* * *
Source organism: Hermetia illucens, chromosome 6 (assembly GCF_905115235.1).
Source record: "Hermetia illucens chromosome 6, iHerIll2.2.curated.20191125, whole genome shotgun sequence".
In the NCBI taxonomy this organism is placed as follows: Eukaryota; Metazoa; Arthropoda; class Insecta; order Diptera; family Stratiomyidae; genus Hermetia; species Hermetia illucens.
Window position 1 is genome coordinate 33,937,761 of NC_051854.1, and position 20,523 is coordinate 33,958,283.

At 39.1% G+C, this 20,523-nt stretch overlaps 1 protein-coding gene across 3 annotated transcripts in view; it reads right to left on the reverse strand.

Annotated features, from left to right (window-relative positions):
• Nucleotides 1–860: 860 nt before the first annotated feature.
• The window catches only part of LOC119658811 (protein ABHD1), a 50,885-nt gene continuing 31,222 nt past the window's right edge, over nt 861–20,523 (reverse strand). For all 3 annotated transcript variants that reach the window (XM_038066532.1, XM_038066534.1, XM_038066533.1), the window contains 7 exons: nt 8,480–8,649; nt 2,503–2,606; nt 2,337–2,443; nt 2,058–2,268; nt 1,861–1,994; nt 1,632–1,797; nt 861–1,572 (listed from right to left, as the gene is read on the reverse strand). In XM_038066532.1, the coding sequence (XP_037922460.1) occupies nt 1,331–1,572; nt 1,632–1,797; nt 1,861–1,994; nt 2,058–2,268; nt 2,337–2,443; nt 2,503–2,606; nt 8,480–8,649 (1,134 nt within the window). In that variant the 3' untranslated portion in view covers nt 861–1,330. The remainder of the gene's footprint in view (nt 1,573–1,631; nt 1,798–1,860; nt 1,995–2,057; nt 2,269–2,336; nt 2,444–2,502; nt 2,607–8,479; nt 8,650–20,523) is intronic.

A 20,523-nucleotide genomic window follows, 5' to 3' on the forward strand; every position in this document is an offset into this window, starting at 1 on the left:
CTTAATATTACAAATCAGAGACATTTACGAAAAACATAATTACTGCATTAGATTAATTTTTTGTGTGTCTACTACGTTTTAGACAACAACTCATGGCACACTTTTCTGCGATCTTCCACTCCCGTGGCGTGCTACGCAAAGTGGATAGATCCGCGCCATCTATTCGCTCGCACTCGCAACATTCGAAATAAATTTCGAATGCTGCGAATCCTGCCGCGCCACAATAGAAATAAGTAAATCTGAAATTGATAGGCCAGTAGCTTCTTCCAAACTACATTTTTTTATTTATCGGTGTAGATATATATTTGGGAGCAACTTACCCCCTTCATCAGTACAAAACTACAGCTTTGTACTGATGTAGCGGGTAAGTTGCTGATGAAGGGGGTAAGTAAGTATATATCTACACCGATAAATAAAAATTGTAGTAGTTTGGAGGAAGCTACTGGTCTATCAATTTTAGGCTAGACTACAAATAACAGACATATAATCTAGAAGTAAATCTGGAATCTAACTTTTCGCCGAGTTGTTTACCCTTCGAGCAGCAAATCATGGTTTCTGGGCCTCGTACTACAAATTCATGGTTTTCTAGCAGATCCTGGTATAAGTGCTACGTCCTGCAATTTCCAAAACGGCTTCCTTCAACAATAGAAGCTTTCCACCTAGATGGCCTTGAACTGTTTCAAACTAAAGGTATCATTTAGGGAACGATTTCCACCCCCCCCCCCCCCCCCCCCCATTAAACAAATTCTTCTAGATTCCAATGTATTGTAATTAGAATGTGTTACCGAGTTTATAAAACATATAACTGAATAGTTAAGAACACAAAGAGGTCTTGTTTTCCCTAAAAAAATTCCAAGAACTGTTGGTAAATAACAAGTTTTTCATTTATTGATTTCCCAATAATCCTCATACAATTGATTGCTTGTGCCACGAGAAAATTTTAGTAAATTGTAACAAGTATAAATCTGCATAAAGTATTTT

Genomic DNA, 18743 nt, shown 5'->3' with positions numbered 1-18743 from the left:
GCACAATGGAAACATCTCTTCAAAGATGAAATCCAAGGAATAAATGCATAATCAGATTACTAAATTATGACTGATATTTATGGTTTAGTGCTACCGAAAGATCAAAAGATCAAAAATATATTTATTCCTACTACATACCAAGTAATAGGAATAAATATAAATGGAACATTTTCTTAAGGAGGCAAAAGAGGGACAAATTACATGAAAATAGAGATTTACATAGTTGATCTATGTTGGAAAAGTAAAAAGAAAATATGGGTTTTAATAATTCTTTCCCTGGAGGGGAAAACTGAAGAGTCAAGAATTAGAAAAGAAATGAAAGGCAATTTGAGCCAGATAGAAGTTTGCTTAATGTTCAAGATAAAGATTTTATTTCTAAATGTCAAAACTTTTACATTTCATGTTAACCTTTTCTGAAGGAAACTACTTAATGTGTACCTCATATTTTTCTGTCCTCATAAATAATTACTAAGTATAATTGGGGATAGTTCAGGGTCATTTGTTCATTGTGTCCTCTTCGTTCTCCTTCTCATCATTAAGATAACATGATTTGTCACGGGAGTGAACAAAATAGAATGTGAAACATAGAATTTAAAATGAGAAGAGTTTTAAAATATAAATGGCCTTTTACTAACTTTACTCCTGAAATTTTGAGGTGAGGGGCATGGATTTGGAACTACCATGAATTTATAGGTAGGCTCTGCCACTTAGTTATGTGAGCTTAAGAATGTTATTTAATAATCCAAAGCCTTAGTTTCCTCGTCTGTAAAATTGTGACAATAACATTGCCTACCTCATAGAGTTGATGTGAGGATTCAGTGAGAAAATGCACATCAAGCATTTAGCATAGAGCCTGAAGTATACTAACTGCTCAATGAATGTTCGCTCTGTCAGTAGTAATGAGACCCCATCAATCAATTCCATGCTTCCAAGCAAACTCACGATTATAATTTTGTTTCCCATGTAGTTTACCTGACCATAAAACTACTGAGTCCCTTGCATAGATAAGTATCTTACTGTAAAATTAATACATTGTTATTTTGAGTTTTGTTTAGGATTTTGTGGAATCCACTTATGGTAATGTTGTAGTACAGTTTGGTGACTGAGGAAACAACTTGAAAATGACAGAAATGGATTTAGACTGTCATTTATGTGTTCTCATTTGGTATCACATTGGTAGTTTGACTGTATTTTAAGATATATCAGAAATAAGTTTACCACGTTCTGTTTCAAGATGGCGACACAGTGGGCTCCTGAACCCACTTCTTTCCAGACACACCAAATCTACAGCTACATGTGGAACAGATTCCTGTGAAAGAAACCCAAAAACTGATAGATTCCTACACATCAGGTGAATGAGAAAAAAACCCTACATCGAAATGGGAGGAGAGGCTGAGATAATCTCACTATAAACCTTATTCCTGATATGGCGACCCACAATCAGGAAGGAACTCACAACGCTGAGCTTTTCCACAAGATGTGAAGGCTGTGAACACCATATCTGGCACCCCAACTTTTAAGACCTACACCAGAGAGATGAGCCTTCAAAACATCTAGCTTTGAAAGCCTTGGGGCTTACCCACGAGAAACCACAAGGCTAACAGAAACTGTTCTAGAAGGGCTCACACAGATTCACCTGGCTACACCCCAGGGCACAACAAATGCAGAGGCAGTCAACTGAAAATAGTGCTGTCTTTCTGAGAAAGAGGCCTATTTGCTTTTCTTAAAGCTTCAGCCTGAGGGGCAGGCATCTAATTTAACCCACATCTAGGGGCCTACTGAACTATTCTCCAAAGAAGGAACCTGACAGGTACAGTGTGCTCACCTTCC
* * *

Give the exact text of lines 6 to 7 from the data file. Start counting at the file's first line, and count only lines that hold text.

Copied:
Annotated features, from left to right (window-relative positions):
• Nucleotides 1–860: 860 nt before the first annotated feature.